This also shows why depth (focal length) doesn’t really matter for throw. Only the area of the optic (which is determined by its diameter) makes a real difference (and of course the luminance).

Here is a post from sma in the German forum where he thoroughly studied the Wavien collars (which is really great since no one else seems to have publicly done something similar). He went to a lot of effort to get a perfect focus for his measurements. Further down he calculated how much of an LEDs lumens they collect. He says it’s 75% (simply based on the angle). From this I deduced that the collar, after “amplifying” the remaining 25% by 2x (maximum: 2,2x) emits 50% of the original light of the LED.
BTW: he he even compared all three collar sizes to find the differences. As expected the large one is the best (he guesses that it has a bigger advantage when using larger emitters).

Blue Lasers are more efficient than blue (and white) LEDs at very high current densities. LEDs suffer from Droop, which is basically an “abnormal” reduction of efficiency at high current densities. Laser diodes don’t suffer from droop. They get linearly brighter with rising current.

The separation of laser and phosphor also means that the phosphor is cooler (because it is not heated by underlying blue LED) and that is can be cooled seperately (by putting it into glass substrate for example).

BTW: I find it great that you guys are planning to use heatpipes. They are cheap and very effective. In my eyes there are not enough lights using them.

I think a clever design would put the batteries in the middle of a light and the heatsink at the back connected with heatpipes. This way it would be easy to balance a light and one would be holding the light where the batteries are, which is usually not as as hot as the heatsink.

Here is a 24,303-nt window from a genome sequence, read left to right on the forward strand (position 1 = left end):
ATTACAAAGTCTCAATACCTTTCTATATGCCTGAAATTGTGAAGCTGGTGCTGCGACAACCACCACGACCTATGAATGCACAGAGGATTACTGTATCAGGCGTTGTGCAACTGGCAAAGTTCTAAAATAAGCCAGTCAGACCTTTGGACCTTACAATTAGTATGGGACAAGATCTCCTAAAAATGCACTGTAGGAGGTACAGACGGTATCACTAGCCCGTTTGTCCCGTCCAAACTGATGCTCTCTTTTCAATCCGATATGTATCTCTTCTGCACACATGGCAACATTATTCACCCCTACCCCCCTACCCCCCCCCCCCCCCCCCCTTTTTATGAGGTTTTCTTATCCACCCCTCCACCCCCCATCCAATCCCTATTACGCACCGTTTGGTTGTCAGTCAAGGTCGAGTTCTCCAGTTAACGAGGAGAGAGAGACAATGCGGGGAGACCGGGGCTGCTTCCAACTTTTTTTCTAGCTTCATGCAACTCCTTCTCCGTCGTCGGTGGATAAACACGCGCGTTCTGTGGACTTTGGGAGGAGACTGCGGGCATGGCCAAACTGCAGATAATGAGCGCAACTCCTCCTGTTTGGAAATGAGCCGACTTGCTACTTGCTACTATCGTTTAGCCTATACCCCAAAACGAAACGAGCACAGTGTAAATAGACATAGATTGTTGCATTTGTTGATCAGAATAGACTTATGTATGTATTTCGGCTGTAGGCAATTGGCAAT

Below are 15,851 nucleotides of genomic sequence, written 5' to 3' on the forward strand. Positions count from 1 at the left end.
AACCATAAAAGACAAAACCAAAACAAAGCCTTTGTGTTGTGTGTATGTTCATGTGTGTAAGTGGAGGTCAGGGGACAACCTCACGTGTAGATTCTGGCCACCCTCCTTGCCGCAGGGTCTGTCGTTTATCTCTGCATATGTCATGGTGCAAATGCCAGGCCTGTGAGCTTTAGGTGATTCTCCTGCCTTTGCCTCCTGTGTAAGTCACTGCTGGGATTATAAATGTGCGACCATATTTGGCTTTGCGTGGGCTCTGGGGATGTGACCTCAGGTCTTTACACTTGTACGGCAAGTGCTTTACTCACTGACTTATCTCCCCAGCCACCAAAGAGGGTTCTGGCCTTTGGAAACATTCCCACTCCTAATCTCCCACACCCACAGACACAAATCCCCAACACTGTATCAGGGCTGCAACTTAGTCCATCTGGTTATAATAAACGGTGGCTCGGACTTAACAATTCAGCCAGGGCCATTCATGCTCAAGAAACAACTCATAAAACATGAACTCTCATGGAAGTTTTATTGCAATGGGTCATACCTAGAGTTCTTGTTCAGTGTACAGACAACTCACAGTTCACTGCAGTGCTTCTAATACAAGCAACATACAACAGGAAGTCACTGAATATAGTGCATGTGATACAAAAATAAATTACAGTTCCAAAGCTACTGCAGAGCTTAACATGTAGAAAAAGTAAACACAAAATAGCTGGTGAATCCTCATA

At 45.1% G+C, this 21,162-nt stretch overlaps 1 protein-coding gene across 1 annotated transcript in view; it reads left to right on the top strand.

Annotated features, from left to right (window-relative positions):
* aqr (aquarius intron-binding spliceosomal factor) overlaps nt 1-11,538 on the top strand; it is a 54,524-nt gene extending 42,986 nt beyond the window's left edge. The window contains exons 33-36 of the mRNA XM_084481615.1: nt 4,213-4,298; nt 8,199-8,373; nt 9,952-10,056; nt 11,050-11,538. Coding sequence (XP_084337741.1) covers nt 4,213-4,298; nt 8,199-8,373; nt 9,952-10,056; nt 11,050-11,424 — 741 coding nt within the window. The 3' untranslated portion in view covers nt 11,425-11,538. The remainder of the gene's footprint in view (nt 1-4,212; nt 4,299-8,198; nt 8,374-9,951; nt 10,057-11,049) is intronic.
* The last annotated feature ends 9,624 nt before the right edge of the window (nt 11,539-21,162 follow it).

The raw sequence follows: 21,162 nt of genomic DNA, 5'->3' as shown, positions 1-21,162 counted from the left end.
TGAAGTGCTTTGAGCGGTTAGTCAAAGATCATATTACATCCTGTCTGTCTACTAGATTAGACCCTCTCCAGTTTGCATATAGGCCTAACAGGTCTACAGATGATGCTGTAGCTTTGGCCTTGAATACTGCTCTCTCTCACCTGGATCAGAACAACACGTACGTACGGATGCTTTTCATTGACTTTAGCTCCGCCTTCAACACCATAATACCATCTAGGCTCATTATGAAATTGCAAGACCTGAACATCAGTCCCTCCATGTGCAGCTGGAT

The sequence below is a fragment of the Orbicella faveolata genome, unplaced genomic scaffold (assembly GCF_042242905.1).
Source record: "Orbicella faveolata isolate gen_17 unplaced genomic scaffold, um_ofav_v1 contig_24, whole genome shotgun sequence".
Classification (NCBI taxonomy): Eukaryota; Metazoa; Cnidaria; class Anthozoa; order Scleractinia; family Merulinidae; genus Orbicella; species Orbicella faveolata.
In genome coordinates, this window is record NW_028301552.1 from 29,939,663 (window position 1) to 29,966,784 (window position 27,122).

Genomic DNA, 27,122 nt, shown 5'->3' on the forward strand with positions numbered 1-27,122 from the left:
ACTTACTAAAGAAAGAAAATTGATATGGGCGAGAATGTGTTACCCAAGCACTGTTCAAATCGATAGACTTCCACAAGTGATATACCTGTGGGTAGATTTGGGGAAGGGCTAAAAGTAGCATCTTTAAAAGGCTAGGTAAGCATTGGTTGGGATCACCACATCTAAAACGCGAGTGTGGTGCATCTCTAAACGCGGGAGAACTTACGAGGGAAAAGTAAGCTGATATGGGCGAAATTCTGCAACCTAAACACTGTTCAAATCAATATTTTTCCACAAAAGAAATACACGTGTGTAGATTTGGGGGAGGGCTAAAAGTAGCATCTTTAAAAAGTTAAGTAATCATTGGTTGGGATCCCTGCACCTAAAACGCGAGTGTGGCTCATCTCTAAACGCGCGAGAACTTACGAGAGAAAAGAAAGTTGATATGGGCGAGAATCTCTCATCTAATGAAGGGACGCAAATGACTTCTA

Correct and that was the idea. Hotter phosphors also reduce lumen output

All pictures belong to Lumiphous

This truly is an awesome topic!
But I am a bit confused, the idea is to have a recoil thrower made right?
If you make the calculation for what size and shape your reflector must be and design a head to house it all and the heatpipe cooling (I suggest 1 heatpipe bend in such a way the led is in the middle and the ends are giving off their heat to the head) a light can be designed and a foundation for bringing it to life is laid.

Is that translatable into estimates?
Like say a XP-L die excited by a 15 Watt blue LED chip or a 15 Watt blue laser?
At what (estimated) point is the laser more efficient?

How can one put a XP-L size die in a glass substrate?
In this case the glass is also the lens of the light.
It should also have a mirror / reflector behind it, unless you want spill and less beam (which is not the idea behind an über thrower).

I think it’s more practical to have the heat pipes (when we use a white LED in front of the parabolic mirror) go from the centre to the outer perimeter.
Since this will be quite large, i assume it will be a good heat sink and radiator.

With a laser you can shine it from behind the reflector, through the centre (only a tiny hole) on to the phosphor.

Hmmm… So you’re saying: Back to the drawing board!
And come up with a decent design.

The thing is, we can’t even try the concept because we can’t find a suitable reflector….
A prototype should be made to test the concept first.

…on the other hand, i still think it’s obvious it will do better than an aspheric or a regular reflector light, as long as the reflector is a decent parabola…

Regarding the validity of I=LA: this relation between intensity and area seems to work for most situations. However, for lenses with very low F-number there is reason to think it might not hold. Consider the following thought experiment which seems to contradict I=LA. Perhaps it will motivate you to take a closer look at Enderman’s thread linked above, or maybe you can give us some insight and figure out the contradiction.